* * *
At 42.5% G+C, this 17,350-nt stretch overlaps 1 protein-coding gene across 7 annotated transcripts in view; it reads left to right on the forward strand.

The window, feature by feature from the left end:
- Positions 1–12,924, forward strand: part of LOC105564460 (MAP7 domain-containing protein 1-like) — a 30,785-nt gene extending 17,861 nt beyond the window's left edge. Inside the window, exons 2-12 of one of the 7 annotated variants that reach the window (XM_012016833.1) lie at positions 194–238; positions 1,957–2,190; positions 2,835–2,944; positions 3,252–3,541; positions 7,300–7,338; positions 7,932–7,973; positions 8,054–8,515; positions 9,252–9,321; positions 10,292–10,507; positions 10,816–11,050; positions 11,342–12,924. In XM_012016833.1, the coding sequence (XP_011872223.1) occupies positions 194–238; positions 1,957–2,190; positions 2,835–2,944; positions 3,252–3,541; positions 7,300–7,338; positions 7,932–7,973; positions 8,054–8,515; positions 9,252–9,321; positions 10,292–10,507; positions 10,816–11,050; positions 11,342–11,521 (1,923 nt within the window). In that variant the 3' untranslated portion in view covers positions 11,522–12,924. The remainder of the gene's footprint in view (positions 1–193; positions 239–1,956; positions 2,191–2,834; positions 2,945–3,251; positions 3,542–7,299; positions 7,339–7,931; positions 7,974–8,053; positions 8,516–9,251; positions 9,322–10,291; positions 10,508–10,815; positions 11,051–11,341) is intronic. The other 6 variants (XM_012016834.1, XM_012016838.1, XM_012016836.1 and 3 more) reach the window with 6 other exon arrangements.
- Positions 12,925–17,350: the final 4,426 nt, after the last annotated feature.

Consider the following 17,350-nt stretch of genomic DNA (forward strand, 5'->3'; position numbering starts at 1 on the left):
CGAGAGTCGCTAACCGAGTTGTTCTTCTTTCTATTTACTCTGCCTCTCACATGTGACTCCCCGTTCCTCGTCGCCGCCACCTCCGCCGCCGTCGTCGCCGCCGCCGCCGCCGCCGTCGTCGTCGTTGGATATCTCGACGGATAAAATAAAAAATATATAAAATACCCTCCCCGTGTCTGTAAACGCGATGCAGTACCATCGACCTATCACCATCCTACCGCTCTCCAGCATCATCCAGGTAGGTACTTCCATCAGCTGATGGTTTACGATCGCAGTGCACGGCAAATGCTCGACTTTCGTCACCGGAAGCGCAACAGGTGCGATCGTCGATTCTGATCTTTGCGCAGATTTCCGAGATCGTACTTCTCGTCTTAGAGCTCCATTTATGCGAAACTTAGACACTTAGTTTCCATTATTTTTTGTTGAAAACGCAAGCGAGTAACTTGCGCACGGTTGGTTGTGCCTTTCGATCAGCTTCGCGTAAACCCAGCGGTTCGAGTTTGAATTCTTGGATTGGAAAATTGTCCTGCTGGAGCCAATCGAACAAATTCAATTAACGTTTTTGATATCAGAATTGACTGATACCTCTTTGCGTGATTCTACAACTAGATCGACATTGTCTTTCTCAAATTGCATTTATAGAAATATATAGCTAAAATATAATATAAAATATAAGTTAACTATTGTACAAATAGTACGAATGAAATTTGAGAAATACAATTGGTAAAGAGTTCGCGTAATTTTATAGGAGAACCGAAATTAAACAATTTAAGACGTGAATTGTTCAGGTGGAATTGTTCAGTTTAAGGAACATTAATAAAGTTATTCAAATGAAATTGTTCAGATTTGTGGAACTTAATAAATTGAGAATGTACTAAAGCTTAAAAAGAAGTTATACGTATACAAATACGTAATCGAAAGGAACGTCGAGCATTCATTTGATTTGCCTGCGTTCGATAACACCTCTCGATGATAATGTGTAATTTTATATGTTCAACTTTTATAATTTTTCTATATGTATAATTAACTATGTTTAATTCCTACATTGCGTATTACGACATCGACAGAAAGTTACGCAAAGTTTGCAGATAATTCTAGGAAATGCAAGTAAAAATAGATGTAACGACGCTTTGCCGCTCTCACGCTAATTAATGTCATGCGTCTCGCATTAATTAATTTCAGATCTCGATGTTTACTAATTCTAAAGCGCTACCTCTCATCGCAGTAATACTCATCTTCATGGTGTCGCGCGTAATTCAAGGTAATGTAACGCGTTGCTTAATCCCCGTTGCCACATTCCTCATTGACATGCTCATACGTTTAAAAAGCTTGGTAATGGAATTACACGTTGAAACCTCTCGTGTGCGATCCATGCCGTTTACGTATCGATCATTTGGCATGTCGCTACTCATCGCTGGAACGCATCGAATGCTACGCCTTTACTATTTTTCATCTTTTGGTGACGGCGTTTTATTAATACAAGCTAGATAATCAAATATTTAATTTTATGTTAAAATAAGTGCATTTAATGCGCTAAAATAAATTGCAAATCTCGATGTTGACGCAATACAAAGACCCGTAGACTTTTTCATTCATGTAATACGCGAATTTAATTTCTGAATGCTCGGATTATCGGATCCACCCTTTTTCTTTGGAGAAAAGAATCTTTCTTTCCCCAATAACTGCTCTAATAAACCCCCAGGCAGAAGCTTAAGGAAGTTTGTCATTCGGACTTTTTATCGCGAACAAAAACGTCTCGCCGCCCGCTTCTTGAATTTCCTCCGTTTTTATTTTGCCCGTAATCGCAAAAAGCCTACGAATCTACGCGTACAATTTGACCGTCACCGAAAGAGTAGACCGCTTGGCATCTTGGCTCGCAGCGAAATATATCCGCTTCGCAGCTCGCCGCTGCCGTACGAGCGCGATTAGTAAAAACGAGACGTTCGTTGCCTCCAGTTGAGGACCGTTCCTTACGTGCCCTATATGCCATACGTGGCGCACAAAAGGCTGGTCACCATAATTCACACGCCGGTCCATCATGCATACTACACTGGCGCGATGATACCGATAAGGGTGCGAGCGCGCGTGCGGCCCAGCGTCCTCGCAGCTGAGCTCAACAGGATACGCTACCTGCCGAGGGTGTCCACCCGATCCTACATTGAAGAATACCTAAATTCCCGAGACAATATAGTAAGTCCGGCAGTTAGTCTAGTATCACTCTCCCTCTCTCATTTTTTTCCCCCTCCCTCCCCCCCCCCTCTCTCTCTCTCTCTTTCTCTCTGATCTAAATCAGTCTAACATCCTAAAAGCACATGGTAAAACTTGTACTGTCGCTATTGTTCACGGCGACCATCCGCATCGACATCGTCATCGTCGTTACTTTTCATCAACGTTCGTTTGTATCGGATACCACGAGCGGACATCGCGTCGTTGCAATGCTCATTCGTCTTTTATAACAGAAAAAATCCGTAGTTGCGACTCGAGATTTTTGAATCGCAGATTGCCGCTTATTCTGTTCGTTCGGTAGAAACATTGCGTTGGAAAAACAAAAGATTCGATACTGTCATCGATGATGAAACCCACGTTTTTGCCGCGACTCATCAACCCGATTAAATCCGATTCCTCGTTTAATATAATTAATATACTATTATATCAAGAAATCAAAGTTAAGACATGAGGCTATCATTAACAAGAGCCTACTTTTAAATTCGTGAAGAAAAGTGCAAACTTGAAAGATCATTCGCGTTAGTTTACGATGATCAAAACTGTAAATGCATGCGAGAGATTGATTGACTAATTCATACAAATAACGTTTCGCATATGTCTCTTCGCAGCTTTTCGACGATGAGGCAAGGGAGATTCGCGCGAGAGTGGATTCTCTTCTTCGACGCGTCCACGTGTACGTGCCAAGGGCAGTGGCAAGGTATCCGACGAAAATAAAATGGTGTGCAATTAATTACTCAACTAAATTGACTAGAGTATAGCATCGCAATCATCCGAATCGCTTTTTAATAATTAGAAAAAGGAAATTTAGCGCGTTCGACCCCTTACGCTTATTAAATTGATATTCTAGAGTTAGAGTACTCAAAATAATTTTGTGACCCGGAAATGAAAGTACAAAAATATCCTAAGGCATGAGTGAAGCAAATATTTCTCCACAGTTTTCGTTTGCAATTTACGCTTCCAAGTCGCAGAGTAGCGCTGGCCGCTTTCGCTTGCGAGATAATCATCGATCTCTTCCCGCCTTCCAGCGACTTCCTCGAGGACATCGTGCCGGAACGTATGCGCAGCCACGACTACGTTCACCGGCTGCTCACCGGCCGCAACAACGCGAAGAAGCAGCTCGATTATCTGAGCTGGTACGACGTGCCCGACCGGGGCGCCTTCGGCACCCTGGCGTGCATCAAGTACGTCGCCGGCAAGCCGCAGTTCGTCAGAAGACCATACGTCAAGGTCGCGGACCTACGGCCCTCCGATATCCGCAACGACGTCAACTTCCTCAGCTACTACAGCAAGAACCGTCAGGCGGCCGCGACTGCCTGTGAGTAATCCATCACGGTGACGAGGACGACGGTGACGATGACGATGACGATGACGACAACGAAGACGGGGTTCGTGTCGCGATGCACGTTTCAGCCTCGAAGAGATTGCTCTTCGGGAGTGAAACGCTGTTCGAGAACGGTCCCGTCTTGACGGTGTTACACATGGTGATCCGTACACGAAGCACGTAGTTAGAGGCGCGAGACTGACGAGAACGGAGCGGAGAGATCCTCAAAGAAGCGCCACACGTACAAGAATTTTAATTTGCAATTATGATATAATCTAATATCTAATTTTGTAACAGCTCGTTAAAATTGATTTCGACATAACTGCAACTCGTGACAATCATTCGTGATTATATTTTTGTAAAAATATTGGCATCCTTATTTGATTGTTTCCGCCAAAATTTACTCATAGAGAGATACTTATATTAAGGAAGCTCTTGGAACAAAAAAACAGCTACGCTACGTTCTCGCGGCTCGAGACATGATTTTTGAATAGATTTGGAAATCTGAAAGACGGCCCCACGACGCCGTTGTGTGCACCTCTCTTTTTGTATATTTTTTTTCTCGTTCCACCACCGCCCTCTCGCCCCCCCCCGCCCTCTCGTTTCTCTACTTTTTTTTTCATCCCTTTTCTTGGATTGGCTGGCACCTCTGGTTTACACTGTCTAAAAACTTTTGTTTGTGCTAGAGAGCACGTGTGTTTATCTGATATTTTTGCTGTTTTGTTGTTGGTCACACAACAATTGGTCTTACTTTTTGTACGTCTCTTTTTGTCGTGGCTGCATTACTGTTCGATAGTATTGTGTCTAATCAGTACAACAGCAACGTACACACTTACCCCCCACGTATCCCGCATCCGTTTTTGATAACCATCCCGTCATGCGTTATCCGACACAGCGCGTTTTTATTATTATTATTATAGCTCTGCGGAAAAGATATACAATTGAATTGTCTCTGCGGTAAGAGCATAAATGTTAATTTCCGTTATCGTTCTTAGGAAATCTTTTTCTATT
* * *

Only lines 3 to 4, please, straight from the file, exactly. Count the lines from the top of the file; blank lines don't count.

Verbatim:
- Positions 1–12,924, forward strand: part of LOC105564460 (MAP7 domain-containing protein 1-like) — a 30,785-nt gene extending 17,861 nt beyond the window's left edge. Inside the window, exons 2-12 of one of the 7 annotated variants that reach the window (XM_012016833.1) lie at positions 194–238; positions 1,957–2,190; positions 2,835–2,944; positions 3,252–3,541; positions 7,300–7,338; positions 7,932–7,973; positions 8,054–8,515; positions 9,252–9,321; positions 10,292–10,507; positions 10,816–11,050; positions 11,342–12,924. In XM_012016833.1, the coding sequence (XP_011872223.1) occupies positions 194–238; positions 1,957–2,190; positions 2,835–2,944; positions 3,252–3,541; positions 7,300–7,338; positions 7,932–7,973; positions 8,054–8,515; positions 9,252–9,321; positions 10,292–10,507; positions 10,816–11,050; positions 11,342–11,521 (1,923 nt within the window). In that variant the 3' untranslated portion in view covers positions 11,522–12,924. The remainder of the gene's footprint in view (positions 1–193; positions 239–1,956; positions 2,191–2,834; positions 2,945–3,251; positions 3,542–7,299; positions 7,339–7,931; positions 7,974–8,053; positions 8,516–9,251; positions 9,322–10,291; positions 10,508–10,815; positions 11,051–11,341) is intronic. The other 6 variants (XM_012016834.1, XM_012016838.1, XM_012016836.1 and 3 more) reach the window with 6 other exon arrangements.
- Positions 12,925–17,350: the final 4,426 nt, after the last annotated feature.